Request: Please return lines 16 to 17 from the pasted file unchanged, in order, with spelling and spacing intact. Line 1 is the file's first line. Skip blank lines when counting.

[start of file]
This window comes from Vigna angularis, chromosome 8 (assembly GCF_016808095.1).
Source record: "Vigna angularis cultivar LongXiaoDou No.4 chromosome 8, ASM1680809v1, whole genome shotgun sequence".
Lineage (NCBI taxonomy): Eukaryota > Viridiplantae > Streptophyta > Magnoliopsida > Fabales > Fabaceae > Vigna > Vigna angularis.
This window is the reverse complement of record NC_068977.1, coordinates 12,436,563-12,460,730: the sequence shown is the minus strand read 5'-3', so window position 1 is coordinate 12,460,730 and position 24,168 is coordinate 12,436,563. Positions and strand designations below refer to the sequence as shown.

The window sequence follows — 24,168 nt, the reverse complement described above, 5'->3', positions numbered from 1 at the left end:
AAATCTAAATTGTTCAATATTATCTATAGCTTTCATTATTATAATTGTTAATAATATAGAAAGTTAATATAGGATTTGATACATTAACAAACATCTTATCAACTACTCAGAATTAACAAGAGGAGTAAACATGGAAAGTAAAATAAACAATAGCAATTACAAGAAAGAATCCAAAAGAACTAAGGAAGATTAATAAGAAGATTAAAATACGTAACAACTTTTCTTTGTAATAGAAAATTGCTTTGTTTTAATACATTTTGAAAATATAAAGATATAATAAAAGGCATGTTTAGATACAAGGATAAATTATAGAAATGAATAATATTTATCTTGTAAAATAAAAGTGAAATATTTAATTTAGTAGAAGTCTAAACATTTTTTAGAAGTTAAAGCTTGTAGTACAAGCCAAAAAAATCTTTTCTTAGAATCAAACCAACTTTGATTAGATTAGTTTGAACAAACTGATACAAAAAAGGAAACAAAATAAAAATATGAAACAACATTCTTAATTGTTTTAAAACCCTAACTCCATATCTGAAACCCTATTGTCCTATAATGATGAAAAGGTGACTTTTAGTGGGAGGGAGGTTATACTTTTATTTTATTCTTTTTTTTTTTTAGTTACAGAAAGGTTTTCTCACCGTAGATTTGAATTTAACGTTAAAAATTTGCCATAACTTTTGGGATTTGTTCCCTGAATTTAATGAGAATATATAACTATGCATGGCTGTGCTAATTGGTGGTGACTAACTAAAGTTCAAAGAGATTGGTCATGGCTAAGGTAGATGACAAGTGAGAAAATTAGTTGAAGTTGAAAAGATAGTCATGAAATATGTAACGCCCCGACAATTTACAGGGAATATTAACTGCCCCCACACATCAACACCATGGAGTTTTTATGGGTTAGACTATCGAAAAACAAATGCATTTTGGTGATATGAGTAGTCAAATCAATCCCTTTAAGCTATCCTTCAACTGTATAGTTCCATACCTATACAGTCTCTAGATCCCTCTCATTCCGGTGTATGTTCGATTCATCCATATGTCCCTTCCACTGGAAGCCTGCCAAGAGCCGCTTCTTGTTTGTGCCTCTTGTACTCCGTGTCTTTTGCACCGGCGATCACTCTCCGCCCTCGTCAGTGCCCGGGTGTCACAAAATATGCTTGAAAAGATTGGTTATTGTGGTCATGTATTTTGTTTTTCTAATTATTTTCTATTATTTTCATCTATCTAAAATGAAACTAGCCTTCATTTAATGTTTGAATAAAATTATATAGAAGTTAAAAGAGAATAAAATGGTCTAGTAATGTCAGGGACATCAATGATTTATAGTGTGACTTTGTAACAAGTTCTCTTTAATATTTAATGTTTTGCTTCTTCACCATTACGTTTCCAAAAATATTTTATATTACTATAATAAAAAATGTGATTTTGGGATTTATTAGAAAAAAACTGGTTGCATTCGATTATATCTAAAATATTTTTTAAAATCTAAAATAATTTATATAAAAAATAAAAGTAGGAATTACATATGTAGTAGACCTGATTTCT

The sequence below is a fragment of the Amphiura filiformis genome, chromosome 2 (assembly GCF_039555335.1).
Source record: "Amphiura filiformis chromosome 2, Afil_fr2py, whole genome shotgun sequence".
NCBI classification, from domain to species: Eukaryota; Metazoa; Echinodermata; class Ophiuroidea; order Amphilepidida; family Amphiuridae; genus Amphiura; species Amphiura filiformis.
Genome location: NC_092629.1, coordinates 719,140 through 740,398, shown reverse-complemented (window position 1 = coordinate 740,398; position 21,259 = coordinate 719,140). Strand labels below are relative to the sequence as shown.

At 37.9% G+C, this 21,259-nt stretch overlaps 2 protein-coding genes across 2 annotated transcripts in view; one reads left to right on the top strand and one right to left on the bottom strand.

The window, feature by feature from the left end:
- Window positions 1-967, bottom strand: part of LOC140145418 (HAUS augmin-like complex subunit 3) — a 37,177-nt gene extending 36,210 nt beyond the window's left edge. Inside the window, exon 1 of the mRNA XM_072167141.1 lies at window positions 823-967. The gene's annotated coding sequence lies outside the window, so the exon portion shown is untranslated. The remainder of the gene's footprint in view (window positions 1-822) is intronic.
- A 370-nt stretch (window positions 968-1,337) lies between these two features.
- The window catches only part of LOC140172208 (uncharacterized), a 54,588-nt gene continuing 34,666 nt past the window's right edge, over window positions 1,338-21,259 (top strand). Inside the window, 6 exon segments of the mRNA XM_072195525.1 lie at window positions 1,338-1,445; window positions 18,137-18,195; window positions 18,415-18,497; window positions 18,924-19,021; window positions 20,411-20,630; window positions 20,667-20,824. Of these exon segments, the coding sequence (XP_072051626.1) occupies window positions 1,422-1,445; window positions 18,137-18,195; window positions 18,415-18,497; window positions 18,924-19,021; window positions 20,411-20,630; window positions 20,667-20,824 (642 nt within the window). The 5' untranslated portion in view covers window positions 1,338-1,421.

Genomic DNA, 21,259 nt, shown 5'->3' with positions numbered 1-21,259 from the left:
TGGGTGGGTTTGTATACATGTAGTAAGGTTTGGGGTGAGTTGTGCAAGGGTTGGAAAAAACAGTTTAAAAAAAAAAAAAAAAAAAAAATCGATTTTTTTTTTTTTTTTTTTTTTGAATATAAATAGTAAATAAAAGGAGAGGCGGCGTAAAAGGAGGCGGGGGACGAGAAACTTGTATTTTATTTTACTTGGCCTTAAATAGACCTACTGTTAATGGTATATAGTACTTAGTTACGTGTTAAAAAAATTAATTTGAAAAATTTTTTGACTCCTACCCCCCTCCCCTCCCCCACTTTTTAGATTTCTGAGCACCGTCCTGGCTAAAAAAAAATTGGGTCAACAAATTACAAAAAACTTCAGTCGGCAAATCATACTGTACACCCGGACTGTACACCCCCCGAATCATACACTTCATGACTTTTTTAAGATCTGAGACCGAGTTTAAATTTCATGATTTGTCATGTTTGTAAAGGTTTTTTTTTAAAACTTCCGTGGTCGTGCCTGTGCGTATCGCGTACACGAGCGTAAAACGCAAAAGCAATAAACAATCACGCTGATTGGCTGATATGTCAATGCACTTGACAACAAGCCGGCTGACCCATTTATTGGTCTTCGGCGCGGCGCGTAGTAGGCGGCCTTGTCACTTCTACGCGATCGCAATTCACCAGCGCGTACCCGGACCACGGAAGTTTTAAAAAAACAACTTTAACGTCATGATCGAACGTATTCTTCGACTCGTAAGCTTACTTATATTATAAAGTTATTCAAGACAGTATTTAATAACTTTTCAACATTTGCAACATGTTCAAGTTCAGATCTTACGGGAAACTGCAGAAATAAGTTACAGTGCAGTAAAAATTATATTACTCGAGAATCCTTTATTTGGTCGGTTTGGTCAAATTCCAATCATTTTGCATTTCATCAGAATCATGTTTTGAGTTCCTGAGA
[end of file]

Genomic DNA, 21,259 nt, shown 5'->3' with positions numbered 1-21,259 from the left:
TGGGTGGGTTTGTATACATGTAGTAAGGTTTGGGGTGAGTTGTGCAAGGGTTGGAAAAAACAGTTTAAAAAAAAAAAAAAAAAAAAAATCGATTTTTTTTTTTTTTTTTTTTTTGAATATAAATAGTAAATAAAAGGAGAGGCGGCGTAAAAGGAGGCGGGGGACGAGAAACTTGTATTTTATTTTACTTGGCCTTAAATAGACCTACTGTTAATGGTATATAGTACTTAGTTACGTGTTAAAAAAATTAATTTGAAAAATTTTTTGACTCCTACCCCCCTCCCCTCCCCCACTTTTTAGATTTCTGAGCACCGTCCTGGCTAAAAAAAAATTGGGTCAACAAATTACAAAAAACTTCAGTCGGCAAATCATACTGTACACCCGGACTGTACACCCCCCGAATCATACACTTCATGACTTTTTTAAGATCTGAGACCGAGTTTAAATTTCATGATTTGTCATGTTTGTAAAGGTTTTTTTTTAAAACTTCCGTGGTCGTGCCTGTGCGTATCGCGTACACGAGCGTAAAACGCAAAAGCAATAAACAATCACGCTGATTGGCTGATATGTCAATGCACTTGACAACAAGCCGGCTGACCCATTTATTGGTCTTCGGCGCGGCGCGTAGTAGGCGGCCTTGTCACTTCTACGCGATCGCAATTCACCAGCGCGTACCCGGACCACGGAAGTTTTAAAAAAACAACTTTAACGTCATGATCGAACGTATTCTTCGACTCGTAAGCTTACTTATATTATAAAGTTATTCAAGACAGTATTTAATAACTTTTCAACATTTGCAACATGTTCAAGTTCAGATCTTACGGGAAACTGCAGAAATAAGTTACAGTGCAGTAAAAATTATATTACTCGAGAATCCTTTATTTGGTCGGTTTGGTCAAATTCCAATCATTTTGCATTTCATCAGAATCATGTTTTGAGTTCCTGAGA